Tuners are also important appointments to consider. This guitar comes with chrome die-cast tuners. Cheaper, inferior tuners that are often used on less expensive guitars can cause issues with tuning stability, but these chrome die-cast tuners seem to hold tuning in place even with aggressive strumming.Lastly, the satin finish is worth mentioning. While some players like the look of a thick lacquer finish, a thick finish has a negative impact on your guitar's resonance (the video below helps explain why). However, the thin satin finish used here lets the soundboard vibrate freely and creates memorable tone. Plus, the satin finish on the neck makes it easy to move up and down the neck--there's no sticky lacquer to get in the way.
More: Best Fingerstyle Guitar
Social Proof of the Guitar
If you won't be able to try out the GD20-NS in person before you buy, we've gathered a few of the next best thing--reviews written by those who have played it. Here are a few reviews from around the internet:
This review might be a bit dramatic, but the writer has played and owned several higher-priced instruments and was still impressed by this one.
This helpful review was written by someone who hadn't previously played or bought a Takamine. Even though this guitar is one of the manufacturer's lower-end models, it still manages to impress.
Like the first reviewer, this buyer also has played and owned several more expensive guitars, but they're consistently impressed with this one.
Alternatives to Takamine GD20 NS
The Takamine GD20-NS is an excellent value when it comes to acoustic guitars, but there are several similarly-priced alternatives for those who want an acoustic guitar that is great-sounding yet affordable. Here are three you may want to consider alongside the GD20:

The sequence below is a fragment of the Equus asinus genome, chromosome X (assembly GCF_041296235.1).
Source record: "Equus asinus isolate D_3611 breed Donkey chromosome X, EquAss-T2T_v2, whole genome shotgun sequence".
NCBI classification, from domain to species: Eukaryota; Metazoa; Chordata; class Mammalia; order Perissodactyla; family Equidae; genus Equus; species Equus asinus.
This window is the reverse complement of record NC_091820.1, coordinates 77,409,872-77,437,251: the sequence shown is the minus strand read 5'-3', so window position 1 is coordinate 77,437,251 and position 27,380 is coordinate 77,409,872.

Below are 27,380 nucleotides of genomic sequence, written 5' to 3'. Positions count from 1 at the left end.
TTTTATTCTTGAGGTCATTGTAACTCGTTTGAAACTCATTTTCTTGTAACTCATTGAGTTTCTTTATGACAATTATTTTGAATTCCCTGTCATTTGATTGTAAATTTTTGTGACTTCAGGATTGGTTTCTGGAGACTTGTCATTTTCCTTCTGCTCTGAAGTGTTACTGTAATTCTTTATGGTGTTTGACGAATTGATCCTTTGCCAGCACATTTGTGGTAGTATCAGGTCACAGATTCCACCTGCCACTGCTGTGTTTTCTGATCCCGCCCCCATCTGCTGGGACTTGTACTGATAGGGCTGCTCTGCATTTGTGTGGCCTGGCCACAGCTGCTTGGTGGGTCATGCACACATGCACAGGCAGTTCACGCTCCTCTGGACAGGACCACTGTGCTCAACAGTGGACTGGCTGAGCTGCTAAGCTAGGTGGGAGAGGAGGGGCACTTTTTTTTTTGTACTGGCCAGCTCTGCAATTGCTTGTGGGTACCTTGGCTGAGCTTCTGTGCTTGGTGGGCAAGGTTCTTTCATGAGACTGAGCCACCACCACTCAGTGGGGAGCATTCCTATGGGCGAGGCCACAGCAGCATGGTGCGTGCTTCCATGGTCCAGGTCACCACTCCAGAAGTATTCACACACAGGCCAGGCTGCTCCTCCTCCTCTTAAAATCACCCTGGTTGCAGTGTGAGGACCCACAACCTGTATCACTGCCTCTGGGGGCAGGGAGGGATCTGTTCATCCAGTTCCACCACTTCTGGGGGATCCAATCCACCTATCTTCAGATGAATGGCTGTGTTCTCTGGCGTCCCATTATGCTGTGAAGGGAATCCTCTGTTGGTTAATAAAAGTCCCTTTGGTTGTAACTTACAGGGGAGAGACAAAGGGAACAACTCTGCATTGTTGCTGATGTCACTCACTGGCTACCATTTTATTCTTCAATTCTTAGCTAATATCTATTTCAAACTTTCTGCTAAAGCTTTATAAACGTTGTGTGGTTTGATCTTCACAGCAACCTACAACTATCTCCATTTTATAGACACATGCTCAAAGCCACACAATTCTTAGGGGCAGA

Seagull S6 Original
How it Compares to Takamine GD20 NS
Like Takamine, Seagull is a company known for affordable acoustics that come with many high-end features. The S6 Original is one of their best-selling instruments, and like the GD20, it also has a solid cedar top. The back and sides are laminated wild cherry, which results in a clearer, brighter sound than you get with mahogany back and sides.
The S6 comes with a Tusq nut and saddle for great sustain and increased tuning stability. It's almost exactly the same price as the Takamine GD-20NS. If you like cedar-top dreadnoughts but want to check out something different, make sure you look at the S6!
How It Compares To Takamine GD20 NS
This guitar is a bit more expensive than the Takamine GD20-NS, but it comes equipped with Takamine electronics, making it an option if you're looking for an acoustic guitar to gig with. This one also has a traditional tonewood combination--the solid spruce top is balanced out by laminated rosewood back and sides, and a slim mahogany neck gives your sound some added warmth. This guitar also has a Venetian cutaway, which makes it easier to access frets further down the neck.
If you like Takamine dreadnoughts but want one that's easier to gig with, make sure you check out this guitar!
How It Compares To Takamine GD20 NS
Yamaha, like Takamine, is known for excellent value when it comes to acoustic guitar production. This model is an acoustic-electric, and it's about the same price as the Takamine GD20-NS. However, it has a solid Sitka spruce top and laminated mahogany back and sides. The result is an instrument that will likely sound a little brighter than the GD20. The FGX820C is also a dreadnought, although it comes with a Venetian cutaway.
If you need an acoustic guitar with reliable electronics at a low price, make sure you give this one a look!
We were thoroughly impressed with the Takamine GD20-NS, and we think it's an excellent value. As you may have discovered, finding an acoustic guitar that is both affordable and great-sounding can be quite a challenge, but this workhorse of a dreadnought outperforms many of its higher-priced counterparts. Plus, it offers an affordable (and beautiful) cedar-top option for players who prefer mellow warmth to sparkling brightness. We think you really can't go wrong with the GD20--click here to check it out!